Was Jeff Zients a Successful White House Covid-19 Response Coordinator?

Anthony LaMesa
7 min readJan 30

On vaccines, testing, and travel, Zients made some big mistakes.

President Biden has tapped management consultant and multi-millionaire Jeff Zients as his next chief of staff. According to CNN, “Biden was impressed with his job as the coronavirus response coordinator” and that played a major role in his selection. Praise for Zients’ work in that role is confusing, though, because his tenure was marked by multiple failures. These failures — on vaccines, testing, and travel restrictions — led to increased mortality, complicated reopening schools, and damaged America’s relationships with its closest allies. I struggle to understand why Biden was pleased by his performance and want to unpack his record in this post.

On vaccines, Zients was perhaps the luckiest man in the world when he took charge of the United States’ Covid response in January 2021. No other country had more access to vaccines and Democratic pundits were even chauvinistically gloating about this as Europe, Canada, and Latin America struggled to start vaccinating their populations.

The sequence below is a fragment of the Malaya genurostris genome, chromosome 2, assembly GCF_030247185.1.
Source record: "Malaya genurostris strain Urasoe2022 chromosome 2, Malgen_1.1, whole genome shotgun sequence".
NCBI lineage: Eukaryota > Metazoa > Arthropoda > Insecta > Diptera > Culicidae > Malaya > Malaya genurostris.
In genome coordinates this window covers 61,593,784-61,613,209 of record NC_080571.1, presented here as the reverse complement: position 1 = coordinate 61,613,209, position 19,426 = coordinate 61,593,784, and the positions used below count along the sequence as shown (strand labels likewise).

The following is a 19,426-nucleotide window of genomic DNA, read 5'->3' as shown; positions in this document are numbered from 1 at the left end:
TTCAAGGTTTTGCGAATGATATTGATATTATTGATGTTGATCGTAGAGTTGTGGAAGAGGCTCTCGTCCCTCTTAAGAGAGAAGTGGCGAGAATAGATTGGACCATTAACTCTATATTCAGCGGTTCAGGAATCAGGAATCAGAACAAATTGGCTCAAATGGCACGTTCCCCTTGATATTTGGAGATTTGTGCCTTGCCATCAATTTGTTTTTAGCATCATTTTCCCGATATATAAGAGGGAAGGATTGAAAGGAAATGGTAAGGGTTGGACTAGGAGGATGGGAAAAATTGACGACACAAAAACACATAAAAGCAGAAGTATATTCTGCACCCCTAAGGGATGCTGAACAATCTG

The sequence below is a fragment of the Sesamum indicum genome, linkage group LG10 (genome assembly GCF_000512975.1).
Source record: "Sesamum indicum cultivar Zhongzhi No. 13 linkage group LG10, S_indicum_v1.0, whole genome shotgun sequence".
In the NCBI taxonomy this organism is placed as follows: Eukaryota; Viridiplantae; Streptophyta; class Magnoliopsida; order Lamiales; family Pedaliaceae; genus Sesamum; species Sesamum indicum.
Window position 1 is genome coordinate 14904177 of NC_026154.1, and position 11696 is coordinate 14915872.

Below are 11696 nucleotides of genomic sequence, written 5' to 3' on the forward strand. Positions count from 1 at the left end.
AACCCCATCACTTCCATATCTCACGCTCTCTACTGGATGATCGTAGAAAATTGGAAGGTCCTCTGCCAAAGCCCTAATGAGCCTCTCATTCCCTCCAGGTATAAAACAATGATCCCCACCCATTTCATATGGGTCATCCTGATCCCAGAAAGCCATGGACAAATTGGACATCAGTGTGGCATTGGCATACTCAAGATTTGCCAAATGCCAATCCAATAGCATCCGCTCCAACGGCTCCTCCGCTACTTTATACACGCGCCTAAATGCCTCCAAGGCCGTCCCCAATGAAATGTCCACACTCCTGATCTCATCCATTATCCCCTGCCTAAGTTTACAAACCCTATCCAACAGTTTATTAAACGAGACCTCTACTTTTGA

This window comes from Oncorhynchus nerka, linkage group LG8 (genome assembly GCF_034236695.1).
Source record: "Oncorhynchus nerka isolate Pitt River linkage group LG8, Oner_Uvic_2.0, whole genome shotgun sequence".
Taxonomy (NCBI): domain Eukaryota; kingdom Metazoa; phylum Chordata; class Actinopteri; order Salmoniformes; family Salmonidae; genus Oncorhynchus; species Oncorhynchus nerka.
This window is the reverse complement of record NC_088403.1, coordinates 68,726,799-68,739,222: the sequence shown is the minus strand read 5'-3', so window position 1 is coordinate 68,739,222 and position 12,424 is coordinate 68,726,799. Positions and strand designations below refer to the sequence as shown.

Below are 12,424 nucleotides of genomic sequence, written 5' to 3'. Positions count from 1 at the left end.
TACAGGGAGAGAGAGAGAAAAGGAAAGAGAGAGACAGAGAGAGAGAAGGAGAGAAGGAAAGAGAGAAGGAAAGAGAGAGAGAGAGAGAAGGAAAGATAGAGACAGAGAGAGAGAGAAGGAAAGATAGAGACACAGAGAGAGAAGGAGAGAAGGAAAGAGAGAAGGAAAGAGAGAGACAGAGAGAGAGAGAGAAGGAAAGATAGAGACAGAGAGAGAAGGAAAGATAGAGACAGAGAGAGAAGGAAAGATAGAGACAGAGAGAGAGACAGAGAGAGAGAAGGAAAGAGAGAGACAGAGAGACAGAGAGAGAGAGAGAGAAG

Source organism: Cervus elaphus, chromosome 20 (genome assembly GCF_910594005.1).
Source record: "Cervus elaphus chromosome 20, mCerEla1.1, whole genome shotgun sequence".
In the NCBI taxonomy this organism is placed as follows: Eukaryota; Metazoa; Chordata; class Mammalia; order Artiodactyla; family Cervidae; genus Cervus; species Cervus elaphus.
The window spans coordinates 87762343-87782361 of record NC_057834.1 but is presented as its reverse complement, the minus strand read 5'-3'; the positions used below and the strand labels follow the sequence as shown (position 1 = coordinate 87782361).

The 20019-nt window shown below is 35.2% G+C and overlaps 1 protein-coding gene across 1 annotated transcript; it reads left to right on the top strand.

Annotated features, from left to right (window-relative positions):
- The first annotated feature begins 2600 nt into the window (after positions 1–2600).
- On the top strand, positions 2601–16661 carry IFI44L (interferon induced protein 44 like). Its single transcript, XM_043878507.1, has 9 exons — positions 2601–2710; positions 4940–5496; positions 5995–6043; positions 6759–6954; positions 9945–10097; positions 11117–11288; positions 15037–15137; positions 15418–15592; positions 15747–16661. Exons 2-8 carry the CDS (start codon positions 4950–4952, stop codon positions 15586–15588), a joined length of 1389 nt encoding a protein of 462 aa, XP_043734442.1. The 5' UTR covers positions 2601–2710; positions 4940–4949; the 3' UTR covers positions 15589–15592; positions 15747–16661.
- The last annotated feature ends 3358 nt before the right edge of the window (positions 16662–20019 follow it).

COVID-19 vaccine doses administered per 100 people from December 4, 2020 to April 30, 2021 Source: Our World in Data

Zients got off to a bad start by embracing hoarding and forcing Mexico to turn to Vladimir Putin for vaccines. This, despite the AstraZeneca vaccine not being approved for domestic use. Eventually, the U.S. “loaned” AstraZeneca doses to Canada and Mexico, though with accusations of a quid pro quo agreement requiring Mexico to expel more Central American migrants in exchange for the doses.

By spring 2021, there was so much supply that any U.S. adult could get vaccinated practically anywhere on-demand and it looked as if the U.S. might emerge from the pandemic as a vaccination champion, but unfortunately this didn’t translate to high uptake among the elderly, those Americans most likely to be hospitalized or die from Covid. On August 24, 2021, the New York Times published a data-driven piece noting that the Delta wave was more deadly in the United States than Britain, because of…

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